Newspaper article International Herald Tribune

Apple's Negotiator Defends E-Book Talks

Newspaper article International Herald Tribune

Apple's Negotiator Defends E-Book Talks

Article excerpt

Eddy Cue, a senior vice president for Apple, denied that the company had colluded with publishers to fix e-book prices.

A top executive at Apple who was a close associate of Steven P. Jobs has said that he threw himself into negotiations with the major publishing houses as Apple entered the e-book market because "Steve was near the end of his life."

The executive, Eddy Cue, Apple's lead negotiator with the publishers, said that he had been determined to close deals that would allow the publishers to sell their e-books on the Apple iBookstore in time for the introduction of the iPad in early 2010.

"I wanted to be able to get that done in time for that because it was really important to him," Mr. Cue said, referring to Mr. Jobs. He was testifying Thursday in U.S. District Court in New York in a civil antitrust case brought against Apple by the U.S. Justice Department.

"I pride myself on being successful, but this had extra meaning to me," Mr. Cue added.

Those speeded-up negotiations attracted the attention of the government, which filed a lawsuit against Apple and five publishers in April 2012. Mr. Jobs, the co-founder of Apple, died of cancer in October 2011.

Mr. Cue, the highest-ranking Apple executive to take the stand so far in a trial that began almost two weeks ago, mounted a vigorous defense of Apple, which is accused of colluding with the publishers to fix e-book prices.

Through a nearly full day of testimony Thursday, he denied that he had encouraged publishers to impose a new business model on other retailers, including Amazon.com. Shown a slide displaying what the government has repeatedly called a "spider web" of communications among the publishing executives, Mr. Cue said he had not known that the executives, from publishers including Penguin Group USA and Simon & Schuster, had been talking to one another during their negotiations with him.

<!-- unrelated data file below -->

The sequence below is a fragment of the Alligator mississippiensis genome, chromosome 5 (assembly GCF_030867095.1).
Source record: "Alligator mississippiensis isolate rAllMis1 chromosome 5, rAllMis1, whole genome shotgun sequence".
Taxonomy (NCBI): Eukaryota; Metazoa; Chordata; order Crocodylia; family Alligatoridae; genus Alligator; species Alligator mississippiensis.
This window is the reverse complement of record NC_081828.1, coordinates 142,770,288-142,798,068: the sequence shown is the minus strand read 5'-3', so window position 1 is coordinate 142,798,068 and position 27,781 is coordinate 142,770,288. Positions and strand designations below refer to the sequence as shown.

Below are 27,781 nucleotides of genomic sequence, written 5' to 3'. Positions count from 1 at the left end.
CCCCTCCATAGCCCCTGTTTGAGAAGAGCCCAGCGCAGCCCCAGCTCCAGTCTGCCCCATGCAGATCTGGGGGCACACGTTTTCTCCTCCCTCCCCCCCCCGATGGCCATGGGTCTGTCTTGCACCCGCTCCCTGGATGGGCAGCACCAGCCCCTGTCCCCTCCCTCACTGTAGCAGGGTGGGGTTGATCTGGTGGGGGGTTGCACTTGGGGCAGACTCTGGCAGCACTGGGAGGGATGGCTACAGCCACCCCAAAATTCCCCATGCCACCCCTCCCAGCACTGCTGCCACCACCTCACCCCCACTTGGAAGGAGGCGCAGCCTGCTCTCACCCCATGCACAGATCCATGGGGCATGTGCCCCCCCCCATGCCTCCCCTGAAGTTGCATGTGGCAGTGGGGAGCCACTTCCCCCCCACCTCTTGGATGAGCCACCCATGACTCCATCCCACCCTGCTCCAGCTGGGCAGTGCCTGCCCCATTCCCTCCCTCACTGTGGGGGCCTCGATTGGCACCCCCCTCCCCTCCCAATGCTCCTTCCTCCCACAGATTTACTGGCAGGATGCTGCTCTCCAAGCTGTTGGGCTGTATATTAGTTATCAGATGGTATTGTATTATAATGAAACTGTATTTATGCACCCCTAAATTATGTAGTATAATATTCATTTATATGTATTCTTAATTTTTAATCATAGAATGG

"I struggled and fought with them," he said. "If they were talking to each other, I believe I would have had a much easier time getting those deals done."

But he also revealed details of an unusually long and close working relationship between him and Mr. Jobs.

Mr. Cue, Apple's senior vice president for Internet software and services, said he had spoken or e-mailed with Mr. Jobs at nearly every step of the negotiations, once calling him on his way to the airport as he left a round of talks with publishers in New York.

In one e-mail, Mr. Jobs questioned Mr. Cue about the fledgling iBookstore. "Are we going to let anyone self-publish? Does Amazon?" he wrote.

"Yes and yes," Mr. Cue replied.

After publishers signed agreements with Apple, shocking the publishing industry, Mr. Jobs e-mailed Mr. Cue: "Wow, we have really lit the fuse on a powder keg."

The focus of the government's questioning turned to December 2009 and January 2010, when Mr. …

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